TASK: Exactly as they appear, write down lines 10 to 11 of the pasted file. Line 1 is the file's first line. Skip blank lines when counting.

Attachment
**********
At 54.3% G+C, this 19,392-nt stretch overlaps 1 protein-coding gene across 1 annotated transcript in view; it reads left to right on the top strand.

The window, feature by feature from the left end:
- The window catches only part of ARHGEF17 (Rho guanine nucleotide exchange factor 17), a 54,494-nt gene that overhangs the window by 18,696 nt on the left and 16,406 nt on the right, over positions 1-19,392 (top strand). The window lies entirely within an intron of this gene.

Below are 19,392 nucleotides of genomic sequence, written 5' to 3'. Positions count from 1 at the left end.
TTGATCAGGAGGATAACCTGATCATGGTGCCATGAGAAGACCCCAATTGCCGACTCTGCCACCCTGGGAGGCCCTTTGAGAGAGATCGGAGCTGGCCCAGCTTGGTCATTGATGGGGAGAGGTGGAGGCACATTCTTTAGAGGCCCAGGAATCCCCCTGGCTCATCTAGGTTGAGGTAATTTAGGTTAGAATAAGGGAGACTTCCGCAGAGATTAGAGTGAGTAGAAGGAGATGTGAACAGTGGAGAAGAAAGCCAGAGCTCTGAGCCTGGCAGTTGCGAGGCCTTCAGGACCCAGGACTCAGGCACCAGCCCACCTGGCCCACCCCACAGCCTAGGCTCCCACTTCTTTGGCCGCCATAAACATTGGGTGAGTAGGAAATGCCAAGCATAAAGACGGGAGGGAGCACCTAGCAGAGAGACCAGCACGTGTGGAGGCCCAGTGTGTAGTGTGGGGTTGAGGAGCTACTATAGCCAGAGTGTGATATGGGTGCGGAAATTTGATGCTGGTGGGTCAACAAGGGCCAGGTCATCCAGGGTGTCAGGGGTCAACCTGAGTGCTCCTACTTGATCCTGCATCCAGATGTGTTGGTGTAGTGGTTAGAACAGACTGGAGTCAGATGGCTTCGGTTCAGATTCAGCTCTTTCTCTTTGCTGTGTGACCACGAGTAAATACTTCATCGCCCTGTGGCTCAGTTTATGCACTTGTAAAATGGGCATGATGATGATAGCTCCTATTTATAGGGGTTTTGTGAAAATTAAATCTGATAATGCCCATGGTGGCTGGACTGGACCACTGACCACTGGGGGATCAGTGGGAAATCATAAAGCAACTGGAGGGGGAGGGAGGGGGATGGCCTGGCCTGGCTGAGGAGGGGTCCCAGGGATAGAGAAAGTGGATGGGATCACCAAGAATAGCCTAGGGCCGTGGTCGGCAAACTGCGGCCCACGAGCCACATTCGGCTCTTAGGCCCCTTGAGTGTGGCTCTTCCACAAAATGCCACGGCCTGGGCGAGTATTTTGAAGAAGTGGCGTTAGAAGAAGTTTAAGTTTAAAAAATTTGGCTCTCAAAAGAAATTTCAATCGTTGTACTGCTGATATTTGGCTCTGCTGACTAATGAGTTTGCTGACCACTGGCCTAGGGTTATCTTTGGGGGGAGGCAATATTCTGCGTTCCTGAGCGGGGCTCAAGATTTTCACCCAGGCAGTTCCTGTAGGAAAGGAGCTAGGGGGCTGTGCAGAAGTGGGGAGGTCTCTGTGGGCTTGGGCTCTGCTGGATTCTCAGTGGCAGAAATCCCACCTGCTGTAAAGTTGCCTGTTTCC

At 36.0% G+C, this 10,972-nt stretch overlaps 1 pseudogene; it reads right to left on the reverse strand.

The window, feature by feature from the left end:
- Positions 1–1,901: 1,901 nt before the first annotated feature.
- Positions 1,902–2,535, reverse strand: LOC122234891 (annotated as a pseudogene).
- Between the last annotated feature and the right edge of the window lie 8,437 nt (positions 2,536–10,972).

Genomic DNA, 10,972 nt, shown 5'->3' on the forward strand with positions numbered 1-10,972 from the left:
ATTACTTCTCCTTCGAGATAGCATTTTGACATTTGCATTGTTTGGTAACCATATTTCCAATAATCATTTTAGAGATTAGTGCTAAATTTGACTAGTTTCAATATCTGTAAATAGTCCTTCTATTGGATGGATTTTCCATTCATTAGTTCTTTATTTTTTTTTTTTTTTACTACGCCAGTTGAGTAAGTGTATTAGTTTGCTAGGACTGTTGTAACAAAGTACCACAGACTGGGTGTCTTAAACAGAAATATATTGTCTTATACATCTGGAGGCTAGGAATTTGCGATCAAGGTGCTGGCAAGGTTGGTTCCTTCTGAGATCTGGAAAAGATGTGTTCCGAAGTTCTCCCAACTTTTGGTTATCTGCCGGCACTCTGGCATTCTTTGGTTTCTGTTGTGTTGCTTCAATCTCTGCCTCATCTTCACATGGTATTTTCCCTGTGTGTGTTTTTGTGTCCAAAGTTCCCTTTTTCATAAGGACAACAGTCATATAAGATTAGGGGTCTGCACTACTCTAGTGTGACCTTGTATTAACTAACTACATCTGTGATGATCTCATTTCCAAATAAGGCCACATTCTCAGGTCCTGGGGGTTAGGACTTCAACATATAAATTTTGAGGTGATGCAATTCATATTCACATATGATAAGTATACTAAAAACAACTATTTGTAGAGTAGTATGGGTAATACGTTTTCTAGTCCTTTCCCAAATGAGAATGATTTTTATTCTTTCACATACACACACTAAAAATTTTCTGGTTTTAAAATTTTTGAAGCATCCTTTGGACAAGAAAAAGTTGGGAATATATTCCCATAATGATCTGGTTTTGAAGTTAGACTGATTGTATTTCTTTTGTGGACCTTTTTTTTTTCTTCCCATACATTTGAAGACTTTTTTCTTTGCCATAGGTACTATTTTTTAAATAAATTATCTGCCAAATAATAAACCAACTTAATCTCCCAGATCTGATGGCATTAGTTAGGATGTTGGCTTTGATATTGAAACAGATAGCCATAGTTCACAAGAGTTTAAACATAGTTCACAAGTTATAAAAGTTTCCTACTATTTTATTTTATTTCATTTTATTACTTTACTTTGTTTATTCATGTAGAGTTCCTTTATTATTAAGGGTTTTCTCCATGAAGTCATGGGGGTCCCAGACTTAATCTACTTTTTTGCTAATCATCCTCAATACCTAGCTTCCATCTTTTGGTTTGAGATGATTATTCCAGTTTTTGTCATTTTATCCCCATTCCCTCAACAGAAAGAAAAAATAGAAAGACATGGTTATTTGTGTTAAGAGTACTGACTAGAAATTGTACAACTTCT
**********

- Between the last annotated feature and the right edge of the window lie 8,437 nt (positions 2,536–10,972).

Genomic DNA, 10,972 nt, shown 5'->3' on the forward strand with positions numbered 1-10,972 from the left: